In this claim,
- by 'oldest' is meant 'first originated or established', and also 'still continuing and existing on that site':
- by 'English' is meant 'established (as a town) and occupied by peoples collectively identified by their use of the Old English language' (subsuming the various migrant and native peoples who coalesced in the area now called England during the 5th to 7th centuries):
- by 'town' is meant, originating as a densely-occupied non-rural community comprising a full range of specialized trades and occupations, with its own industrial and domestic components, serviced by a market-place and forming a centre for mercantile activity, provisioned externally from its hinterland, and so necessarily having had some form of local governance or official organization: a town-like component related economically and politically to a wider region of agrarian occupation under a single power or collective identity.
During the Migration age Germanic customs, the roots of the English language and the distinctive industrial arts and construction techniques of the northern continent were transplanted into eastern Britain. Industrial activity ceased to follow Roman models of organized provincial distribution, but (in the absence of a money currency) reflected more localized needs, or else communications between grand households and patrons. The emergence of regional powers and kingdoms was accompanied by the growth of Emporia, or regional trading-centres for the production, import and export of goods, with attendant service communities. Ipswich (Gipeswic, Yepiswyche, etc.) (in the historic Kingdom of East Anglia) is thought to have been comparable to early Hamwic, a forerunner of modern Southampton (in the historic Kingdom of Wessex), emerging as a primary community serving the kingdom's trade activity towards the Rhine (comparably to Dorestad) through the 7th and 8th centuries, as Hamwih served the north French sea routes to Quentovic.
Modern Southampton however did not develop with the site of Hamwih as its centre. In Ipswich it has been shown that ancient routes linked the 7th century quayside, river-crossing and early market and pottery-making areas, which grew rapidly, enclosing a burial-ground in their midst. In the 8th century a planned grid of streets grew up over the cemetery site between the older roads, uniting the expanding districts. Dense Middle-Saxon structures fronted directly onto the made-up streets. The Viking Age ramparts erected around 900 A.D. enclosed some 52 hectares of settlement but fell well within the area already developed. In the same period a new more spacious reconstruction occurred upon the same grid, with cellared houses and surrounding yards. These streets remain the principal streets and lanes of modern Ipswich, and it is not thought that the community has ever been abandoned or deserted.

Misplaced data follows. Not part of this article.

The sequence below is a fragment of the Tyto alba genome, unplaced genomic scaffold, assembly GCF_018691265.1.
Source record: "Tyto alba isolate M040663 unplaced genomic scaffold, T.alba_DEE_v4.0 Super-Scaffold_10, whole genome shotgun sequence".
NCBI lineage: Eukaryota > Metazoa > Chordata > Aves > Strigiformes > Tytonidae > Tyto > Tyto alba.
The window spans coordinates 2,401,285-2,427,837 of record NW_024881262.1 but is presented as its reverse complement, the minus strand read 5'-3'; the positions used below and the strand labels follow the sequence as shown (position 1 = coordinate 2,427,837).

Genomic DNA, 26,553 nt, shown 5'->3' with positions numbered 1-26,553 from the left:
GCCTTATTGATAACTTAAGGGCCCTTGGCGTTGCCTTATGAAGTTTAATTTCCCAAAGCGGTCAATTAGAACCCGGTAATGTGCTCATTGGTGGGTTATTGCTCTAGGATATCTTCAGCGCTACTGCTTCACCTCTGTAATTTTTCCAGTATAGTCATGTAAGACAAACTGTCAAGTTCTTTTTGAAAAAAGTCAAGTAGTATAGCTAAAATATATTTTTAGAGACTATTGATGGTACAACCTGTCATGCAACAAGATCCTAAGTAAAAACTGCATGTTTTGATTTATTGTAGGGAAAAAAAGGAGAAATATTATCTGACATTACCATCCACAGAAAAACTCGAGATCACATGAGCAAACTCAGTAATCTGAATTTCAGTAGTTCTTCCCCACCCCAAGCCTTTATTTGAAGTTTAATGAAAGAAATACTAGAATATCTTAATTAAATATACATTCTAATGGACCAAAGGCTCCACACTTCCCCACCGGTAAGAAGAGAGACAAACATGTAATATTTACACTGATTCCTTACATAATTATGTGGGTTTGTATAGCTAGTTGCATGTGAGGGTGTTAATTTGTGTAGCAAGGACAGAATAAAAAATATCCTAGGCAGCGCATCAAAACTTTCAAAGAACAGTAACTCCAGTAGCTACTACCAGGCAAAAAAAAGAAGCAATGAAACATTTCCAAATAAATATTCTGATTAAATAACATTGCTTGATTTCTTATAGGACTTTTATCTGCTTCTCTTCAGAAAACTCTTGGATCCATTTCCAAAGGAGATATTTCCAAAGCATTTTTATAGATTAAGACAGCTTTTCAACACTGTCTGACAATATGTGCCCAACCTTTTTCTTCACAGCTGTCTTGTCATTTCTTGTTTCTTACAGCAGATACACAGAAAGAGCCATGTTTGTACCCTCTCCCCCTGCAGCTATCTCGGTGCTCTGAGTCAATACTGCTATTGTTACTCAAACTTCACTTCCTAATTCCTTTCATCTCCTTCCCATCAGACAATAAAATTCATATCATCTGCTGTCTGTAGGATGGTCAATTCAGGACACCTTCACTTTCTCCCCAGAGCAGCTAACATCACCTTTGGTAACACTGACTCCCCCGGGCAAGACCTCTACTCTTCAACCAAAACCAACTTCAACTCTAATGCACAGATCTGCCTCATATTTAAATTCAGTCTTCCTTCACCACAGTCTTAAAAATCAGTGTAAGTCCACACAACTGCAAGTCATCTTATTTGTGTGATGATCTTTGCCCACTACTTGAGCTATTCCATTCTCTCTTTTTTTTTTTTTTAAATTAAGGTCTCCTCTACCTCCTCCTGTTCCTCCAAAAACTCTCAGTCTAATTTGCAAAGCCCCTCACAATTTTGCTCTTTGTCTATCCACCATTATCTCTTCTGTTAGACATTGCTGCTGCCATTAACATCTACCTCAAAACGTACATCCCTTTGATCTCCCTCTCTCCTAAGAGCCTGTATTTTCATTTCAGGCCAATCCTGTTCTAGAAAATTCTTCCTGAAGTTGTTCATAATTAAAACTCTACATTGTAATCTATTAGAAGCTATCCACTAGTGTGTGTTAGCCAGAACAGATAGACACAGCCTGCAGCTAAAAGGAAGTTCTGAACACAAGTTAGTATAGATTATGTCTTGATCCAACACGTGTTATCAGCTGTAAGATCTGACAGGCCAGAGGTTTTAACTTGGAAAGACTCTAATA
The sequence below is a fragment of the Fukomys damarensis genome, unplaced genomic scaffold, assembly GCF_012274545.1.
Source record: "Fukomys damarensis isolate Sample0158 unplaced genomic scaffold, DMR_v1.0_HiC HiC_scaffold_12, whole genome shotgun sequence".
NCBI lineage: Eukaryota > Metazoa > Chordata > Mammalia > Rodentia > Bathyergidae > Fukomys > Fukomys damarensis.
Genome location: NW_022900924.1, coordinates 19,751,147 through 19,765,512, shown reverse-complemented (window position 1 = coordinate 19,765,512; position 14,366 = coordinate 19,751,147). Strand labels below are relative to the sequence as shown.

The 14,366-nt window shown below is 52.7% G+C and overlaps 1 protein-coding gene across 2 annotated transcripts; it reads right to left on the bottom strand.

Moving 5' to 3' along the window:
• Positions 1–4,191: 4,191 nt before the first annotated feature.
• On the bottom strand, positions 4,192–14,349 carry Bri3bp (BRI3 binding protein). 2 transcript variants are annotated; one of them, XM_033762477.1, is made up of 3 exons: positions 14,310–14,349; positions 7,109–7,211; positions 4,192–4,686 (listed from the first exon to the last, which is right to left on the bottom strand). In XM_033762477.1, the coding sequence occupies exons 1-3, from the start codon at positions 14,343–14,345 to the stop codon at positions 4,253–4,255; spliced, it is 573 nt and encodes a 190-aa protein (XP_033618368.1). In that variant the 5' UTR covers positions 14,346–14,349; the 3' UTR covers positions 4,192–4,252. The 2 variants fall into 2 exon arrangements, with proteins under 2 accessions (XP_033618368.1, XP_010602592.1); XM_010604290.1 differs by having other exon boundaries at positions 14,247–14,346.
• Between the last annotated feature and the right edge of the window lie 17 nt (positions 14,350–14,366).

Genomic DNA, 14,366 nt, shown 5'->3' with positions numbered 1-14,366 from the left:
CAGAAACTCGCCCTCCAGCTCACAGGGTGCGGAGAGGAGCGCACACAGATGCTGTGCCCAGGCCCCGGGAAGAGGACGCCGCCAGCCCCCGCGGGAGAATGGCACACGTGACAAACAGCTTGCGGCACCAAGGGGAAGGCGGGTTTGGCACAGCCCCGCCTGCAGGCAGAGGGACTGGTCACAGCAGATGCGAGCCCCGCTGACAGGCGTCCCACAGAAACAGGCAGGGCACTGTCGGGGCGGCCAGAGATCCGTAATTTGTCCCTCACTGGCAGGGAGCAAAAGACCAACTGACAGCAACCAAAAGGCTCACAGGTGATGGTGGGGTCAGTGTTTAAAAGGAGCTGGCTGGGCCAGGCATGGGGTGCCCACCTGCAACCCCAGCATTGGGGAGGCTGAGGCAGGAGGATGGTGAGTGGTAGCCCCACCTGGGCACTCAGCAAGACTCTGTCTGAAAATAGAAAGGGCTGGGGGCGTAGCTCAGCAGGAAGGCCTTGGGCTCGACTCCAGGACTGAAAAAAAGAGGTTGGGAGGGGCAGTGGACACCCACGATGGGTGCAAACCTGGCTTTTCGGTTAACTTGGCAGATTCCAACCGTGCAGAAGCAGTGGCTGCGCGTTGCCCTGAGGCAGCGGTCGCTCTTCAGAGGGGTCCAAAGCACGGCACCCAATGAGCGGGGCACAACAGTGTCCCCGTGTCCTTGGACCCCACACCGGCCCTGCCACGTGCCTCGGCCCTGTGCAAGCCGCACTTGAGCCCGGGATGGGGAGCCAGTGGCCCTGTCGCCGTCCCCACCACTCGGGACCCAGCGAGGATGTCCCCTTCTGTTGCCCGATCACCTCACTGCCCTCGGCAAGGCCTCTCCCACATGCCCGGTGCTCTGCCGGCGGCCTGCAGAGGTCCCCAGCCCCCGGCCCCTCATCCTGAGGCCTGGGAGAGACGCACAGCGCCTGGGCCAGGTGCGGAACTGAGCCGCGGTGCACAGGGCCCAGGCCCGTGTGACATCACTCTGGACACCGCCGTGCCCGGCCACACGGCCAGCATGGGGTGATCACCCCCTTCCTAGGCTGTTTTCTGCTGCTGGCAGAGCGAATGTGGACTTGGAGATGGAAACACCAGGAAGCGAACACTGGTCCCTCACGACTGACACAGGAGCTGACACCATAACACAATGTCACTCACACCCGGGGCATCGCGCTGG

The 'city' denomination of both London and York rests partly upon the importance of their Roman antecedents, and as two of the principal seats of Christian bishops in late Roman Britain. Gildas stated that trade was busy in London in his time (540s), and in the 7th century it was focused at the Anglo-Saxon centre of Aldwych. But neither these, nor anything that has been shown from the ruins of the abandoned Roman Colonia of Colchester, can be taken to represent the formation of a new township along distinctively early English principles. Ipswich makes that claim.
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Thatcham in Berkshire is often said to be the oldest town in Britain, since its occupation can be traced back to a mesolithic hunting camp, which was discovered there beside a Post-glacial rebound period lake, and there is evidence of human occupation within and around Thatcham covering the past 13,000 years or more.
There is strong evidence to support the case that people settled in Thatcham in the Mesolithic Age (10,000 BC – 4,000 BC). Thatcham has strong evidence that it was settled by the Romans, then Saxons, and was mentioned in the Domesday Book. Subsequently, it received medieval charters.
Thatcham has a place in the 1990 Guinness World Records as being the strongest claimant to the longest continually inhabited settlement in the UK. It is mentioned in the 1993 Guinness World Records book as an example of a place with early prehistoric occupation with a comment on the difficulty of showing continuous habitation.
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- Thomas 2014.